Prof. Joel Schindall
and his team at M.I.T.
are making advances in the lifespan of batteries. A little science news found in a Boston Globe
piece today, MIT research may spell end for the battery
The researchers are working on a new device that uses carbon nanotubes to store and release electrical energy in a system that could carry as much power as today's lead or lithium batteries.
This new technology also has the advantage of being recharged in about the same amount of time as filling a gas tank. A battery that recharges itself in a few seconds and might never need replacing!
It won't fix the energy crisis tomorrow. According to Joel Schindall ``I think that in five years, you could see limited use." Also, the only place that automobiles are mentioned is in the byline of the news piece but it does sound like a major break through.
The research is looking at something very different from a battery. A good old fashioned capacitor
. This component that dates back to 1745
is being improved through nanotechnology;
During the 1960s, scientists discovered that they could make more powerful capacitors by coating their electrodes with finely ground charcoal -- a form of carbon. The charcoal crystals greatly increased the surface area of each electrode, allowing it to collect a greater electrical charge.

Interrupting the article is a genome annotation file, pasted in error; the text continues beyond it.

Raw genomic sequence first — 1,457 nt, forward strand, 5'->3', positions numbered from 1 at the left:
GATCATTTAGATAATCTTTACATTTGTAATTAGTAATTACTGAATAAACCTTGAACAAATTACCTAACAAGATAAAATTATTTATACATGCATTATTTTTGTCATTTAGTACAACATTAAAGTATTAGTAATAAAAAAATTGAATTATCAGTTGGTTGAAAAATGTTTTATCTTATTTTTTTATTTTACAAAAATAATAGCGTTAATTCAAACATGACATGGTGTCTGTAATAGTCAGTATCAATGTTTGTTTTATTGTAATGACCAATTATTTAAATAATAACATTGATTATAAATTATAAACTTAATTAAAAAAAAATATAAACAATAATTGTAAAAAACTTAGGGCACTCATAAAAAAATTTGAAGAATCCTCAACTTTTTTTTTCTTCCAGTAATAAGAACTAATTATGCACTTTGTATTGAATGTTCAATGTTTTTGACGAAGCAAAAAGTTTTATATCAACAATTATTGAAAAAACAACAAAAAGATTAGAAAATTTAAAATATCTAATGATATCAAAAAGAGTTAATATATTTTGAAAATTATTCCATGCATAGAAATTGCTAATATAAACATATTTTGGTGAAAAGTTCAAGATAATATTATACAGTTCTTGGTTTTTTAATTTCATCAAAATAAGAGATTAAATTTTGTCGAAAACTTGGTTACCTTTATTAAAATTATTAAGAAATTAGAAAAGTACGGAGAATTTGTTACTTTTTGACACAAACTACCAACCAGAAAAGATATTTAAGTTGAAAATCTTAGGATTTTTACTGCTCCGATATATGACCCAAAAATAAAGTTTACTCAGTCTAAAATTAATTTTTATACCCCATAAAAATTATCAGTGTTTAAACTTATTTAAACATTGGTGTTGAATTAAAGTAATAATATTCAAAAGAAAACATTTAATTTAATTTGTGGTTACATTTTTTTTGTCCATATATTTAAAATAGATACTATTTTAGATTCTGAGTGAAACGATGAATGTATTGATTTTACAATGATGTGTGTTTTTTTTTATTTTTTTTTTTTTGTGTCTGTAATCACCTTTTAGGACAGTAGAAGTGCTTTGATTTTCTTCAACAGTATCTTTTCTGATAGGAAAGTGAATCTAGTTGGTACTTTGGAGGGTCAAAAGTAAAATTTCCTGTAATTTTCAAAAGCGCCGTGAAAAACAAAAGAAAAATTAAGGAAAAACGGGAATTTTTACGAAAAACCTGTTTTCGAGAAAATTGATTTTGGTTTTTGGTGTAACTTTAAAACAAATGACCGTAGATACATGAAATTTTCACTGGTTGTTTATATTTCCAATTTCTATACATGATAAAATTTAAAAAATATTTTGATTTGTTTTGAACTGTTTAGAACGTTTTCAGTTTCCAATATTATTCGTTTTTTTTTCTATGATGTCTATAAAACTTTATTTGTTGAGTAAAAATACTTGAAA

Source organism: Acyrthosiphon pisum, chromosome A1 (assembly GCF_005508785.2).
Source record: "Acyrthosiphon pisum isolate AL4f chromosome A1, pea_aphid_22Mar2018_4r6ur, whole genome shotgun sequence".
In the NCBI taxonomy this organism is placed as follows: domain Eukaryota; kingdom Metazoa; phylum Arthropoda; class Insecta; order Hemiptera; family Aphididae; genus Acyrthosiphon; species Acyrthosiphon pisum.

Since then, scientists have learned how to grow carbon nanotubes -- extremely thin fibers of pure carbon. Schindall and his colleagues realized that millions of tiny nanotubes would do a much better job than ground charcoal in expanding an electrode's surface area. And if the nanotube-coated electrodes were made large enough, you could build a capacitor that could work like a battery with enough power to drive a device for hours.
Science Central Video News does list some interesting long term applications;
This technology has broad practical possibilities, affecting any device that requires a battery. Schindall says, "Small devices such as hearing aids that could be more quickly recharged where the batteries wouldn't wear out; up to larger devices such as automobiles where you could regeneratively re-use the energy of motion and therefore improve the energy efficiency and fuel economy."
Schindall thinks hybrid cars would be a particularly popular application for these batteries, especially because current hybrid batteries are expensive to replace.
And some ecological advantages;
Schindall also sees the ecological benefit to these reinvented capacitors. According to the Environmental Protection Agency, more than 3 billion industrial and household batteries were sold in the United States in 1998. When these batteries are disposed, toxic chemicals like cadmium can seep into the ground.
"It's better for the environment, because it allows the user to not worry about replacing his battery," he says. "It can be discharged and charged hundreds of thousands of times, essentially lasting longer than the life of the equipment with which it is associated."
For a more technical explanation, click this link.